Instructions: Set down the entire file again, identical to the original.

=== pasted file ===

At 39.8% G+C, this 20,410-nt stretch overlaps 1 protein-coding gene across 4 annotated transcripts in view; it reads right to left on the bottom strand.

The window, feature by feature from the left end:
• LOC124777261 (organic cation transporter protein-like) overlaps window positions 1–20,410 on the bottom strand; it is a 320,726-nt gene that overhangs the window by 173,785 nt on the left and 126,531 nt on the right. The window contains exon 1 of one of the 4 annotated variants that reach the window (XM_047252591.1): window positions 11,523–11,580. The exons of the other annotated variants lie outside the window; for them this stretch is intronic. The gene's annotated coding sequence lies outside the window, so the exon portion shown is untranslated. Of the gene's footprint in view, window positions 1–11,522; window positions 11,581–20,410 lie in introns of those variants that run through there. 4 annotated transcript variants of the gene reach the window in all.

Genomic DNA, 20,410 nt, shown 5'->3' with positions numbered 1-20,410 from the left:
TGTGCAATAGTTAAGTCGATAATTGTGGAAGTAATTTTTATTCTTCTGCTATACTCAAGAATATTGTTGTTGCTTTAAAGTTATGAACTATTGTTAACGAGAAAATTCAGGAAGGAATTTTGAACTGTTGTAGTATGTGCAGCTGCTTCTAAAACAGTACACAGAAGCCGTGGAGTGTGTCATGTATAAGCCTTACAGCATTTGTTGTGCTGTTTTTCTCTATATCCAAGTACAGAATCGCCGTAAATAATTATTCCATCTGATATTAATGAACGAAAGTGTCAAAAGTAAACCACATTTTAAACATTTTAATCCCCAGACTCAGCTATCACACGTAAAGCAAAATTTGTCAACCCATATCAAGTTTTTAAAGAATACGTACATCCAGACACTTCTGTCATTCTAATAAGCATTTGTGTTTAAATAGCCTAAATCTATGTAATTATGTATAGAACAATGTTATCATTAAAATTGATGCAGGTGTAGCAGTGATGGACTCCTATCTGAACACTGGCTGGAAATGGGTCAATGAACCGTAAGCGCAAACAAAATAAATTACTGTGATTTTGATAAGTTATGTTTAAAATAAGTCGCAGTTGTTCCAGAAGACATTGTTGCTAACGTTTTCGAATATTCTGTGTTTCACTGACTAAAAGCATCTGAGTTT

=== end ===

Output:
At 39.8% G+C, this 20,410-nt stretch overlaps 1 protein-coding gene across 4 annotated transcripts in view; it reads right to left on the bottom strand.

The window, feature by feature from the left end:
• LOC124777261 (organic cation transporter protein-like) overlaps window positions 1–20,410 on the bottom strand; it is a 320,726-nt gene that overhangs the window by 173,785 nt on the left and 126,531 nt on the right. The window contains exon 1 of one of the 4 annotated variants that reach the window (XM_047252591.1): window positions 11,523–11,580. The exons of the other annotated variants lie outside the window; for them this stretch is intronic. The gene's annotated coding sequence lies outside the window, so the exon portion shown is untranslated. Of the gene's footprint in view, window positions 1–11,522; window positions 11,581–20,410 lie in introns of those variants that run through there. 4 annotated transcript variants of the gene reach the window in all.

Genomic DNA, 20,410 nt, shown 5'->3' with positions numbered 1-20,410 from the left:
TGTGCAATAGTTAAGTCGATAATTGTGGAAGTAATTTTTATTCTTCTGCTATACTCAAGAATATTGTTGTTGCTTTAAAGTTATGAACTATTGTTAACGAGAAAATTCAGGAAGGAATTTTGAACTGTTGTAGTATGTGCAGCTGCTTCTAAAACAGTACACAGAAGCCGTGGAGTGTGTCATGTATAAGCCTTACAGCATTTGTTGTGCTGTTTTTCTCTATATCCAAGTACAGAATCGCCGTAAATAATTATTCCATCTGATATTAATGAACGAAAGTGTCAAAAGTAAACCACATTTTAAACATTTTAATCCCCAGACTCAGCTATCACACGTAAAGCAAAATTTGTCAACCCATATCAAGTTTTTAAAGAATACGTACATCCAGACACTTCTGTCATTCTAATAAGCATTTGTGTTTAAATAGCCTAAATCTATGTAATTATGTATAGAACAATGTTATCATTAAAATTGATGCAGGTGTAGCAGTGATGGACTCCTATCTGAACACTGGCTGGAAATGGGTCAATGAACCGTAAGCGCAAACAAAATAAATTACTGTGATTTTGATAAGTTATGTTTAAAATAAGTCGCAGTTGTTCCAGAAGACATTGTTGCTAACGTTTTCGAATATTCTGTGTTTCACTGACTAAAAGCATCTGAGTTT